Red Bull partners with Oreca for Le Mans hydrogen class car

Red Bull Advanced Technologies will partner with French manufacturer Oreca to design the chassis concept for the new... The post Red Bull partners with Oreca for Le Mans hydrogen class car appeared first on F1i.com.

Red Bull partners with Oreca for Le Mans hydrogen class car

Red Bull Advanced Technologies will partner with French manufacturer Oreca to design the chassis concept for the new hydrogen class planned for Le Mans in 2024.

The classic endurance event's future ground-breaking category will be based on one-make chassis powered by hydrogen fuel-cells.

The collaborative effort between Oreca and RB Advanced Technologies - the company behind the Aston Martin Valkyrie Hypercar - will see the former draw on its vast design and production skills in the world of endurance racing while the latter leverage its Formula 1 expertise in aerodynamics, vehicle dynamics, simulation technology and energy recovery optimization.

According to a joint statement from Red Bull, Oreca and Le Mans organizer the Automobile de l'Ouest, the first task for the British and French companies is to "undertake and provide a detailed feasibility study for the vehicle concept".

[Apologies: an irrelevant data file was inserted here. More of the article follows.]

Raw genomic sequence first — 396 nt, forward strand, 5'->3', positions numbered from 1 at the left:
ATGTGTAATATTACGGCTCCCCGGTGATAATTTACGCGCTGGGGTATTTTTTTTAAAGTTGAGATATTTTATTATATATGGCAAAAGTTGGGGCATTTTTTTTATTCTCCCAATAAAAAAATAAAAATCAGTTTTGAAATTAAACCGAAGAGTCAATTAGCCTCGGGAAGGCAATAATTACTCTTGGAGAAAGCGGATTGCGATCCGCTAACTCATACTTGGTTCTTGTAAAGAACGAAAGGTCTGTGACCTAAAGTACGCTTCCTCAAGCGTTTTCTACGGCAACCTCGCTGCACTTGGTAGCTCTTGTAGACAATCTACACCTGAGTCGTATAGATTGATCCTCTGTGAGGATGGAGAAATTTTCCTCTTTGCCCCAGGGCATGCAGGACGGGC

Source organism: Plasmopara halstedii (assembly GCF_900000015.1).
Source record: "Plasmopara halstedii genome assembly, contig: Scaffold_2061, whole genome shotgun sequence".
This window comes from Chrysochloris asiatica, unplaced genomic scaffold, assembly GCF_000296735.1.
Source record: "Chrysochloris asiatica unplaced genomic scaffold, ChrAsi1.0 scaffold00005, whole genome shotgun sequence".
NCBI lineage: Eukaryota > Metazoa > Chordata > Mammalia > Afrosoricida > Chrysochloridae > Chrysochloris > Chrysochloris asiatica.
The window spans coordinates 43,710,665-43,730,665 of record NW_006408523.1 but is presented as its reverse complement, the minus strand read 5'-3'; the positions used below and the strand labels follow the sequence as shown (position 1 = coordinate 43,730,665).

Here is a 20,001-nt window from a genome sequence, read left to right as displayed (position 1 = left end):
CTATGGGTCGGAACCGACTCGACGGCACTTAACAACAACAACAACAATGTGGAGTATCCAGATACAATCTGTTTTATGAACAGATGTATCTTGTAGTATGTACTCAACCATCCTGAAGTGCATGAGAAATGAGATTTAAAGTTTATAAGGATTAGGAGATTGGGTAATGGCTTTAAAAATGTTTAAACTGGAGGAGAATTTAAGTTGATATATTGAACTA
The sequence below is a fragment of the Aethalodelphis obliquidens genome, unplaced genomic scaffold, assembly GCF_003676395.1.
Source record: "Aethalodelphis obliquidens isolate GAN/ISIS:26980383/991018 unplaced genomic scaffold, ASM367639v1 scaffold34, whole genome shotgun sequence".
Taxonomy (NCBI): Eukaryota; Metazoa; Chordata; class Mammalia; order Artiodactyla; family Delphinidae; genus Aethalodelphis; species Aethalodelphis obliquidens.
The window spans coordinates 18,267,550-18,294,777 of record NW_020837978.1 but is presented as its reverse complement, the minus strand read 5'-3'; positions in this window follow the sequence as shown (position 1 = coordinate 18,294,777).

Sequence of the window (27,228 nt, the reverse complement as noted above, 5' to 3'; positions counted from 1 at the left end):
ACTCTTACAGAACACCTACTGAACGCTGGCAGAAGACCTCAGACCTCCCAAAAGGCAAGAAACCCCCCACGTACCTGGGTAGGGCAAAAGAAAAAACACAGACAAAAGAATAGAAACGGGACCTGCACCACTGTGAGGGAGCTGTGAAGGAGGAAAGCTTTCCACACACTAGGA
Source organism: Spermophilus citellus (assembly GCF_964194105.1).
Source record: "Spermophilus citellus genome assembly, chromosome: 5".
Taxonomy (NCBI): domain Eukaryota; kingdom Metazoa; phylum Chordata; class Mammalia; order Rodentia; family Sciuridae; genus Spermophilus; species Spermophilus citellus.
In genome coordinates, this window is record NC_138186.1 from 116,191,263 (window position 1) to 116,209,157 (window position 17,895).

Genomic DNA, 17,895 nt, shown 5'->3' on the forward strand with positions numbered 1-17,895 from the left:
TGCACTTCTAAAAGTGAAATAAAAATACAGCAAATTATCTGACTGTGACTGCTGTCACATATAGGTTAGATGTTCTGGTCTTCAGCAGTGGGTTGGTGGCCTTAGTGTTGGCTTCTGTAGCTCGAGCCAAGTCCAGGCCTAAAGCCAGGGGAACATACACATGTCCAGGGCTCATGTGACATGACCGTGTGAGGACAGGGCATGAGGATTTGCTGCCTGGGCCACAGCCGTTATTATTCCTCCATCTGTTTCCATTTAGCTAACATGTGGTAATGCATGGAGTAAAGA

"I am delighted that Red Bull Advanced Technologies have been chosen by the ACO along with our partners ORECA to develop the concept of a hydrogen powered endurance racing car for Le Mans," said RBAT CEO Christian Horner.

"Red Bull Advanced Technologies are well equipped to take on the challenge set by the ACO having access to many of the tools used to design and develop the Red Bull Racing F1 car, along with significant experience on other cutting edge vehicle programs.

"The Hydrogen Class at Le Mans offers an exciting glimpse into the future of sustainable motorsport and promises both to advance the use of hydrogen in transportation, and also deliver exciting racing."

Oreca boss Hugues de Chaunac said: "Collaboration is vital if we are to succeed in introducing a hydrogen class at the 2024 24 Hours of Le Mans.

"ORECA enjoys challenges and pioneering change and we can fully express our talents in such an engrossing enterprise.

"With the LMH and LMDh classes, endurance racing is entering a fascinating new era. From a technical and sporting point of view it will have us on the edge of our seats."

Read also: Toyota pulls the covers off Le Mans Hypercar

Commenting on the success of the bid by RBAT and ORECA, Pierre Fillon, president of the ACO said: "This exciting announcement confirms the appeal of Mission H24 and offers a promising future for zero-carbon motor racing and hydrogen prototypes.

"Thanks to ORECA, a mainstay of the 24 Hours of Le Mans for many years, and Red Bull Advanced Technologies, a successful motorsport business, the ACO will benefit from extensive endurance racing experience combined with cutting-edge technology to guarantee outstanding performance in its hydrogen class at the 24 Hours of Le Mans in 2024.

"We’re delighted to welcome ORECA and Red Bull Advanced Technologies alongside Plastic Omnium, producer of the hydrogen class fuel tank.

"Having these top-flight automotive firms on board is likely to draw even more interest from car manufacturers, especially those who regularly contribute to our hydrogen working group.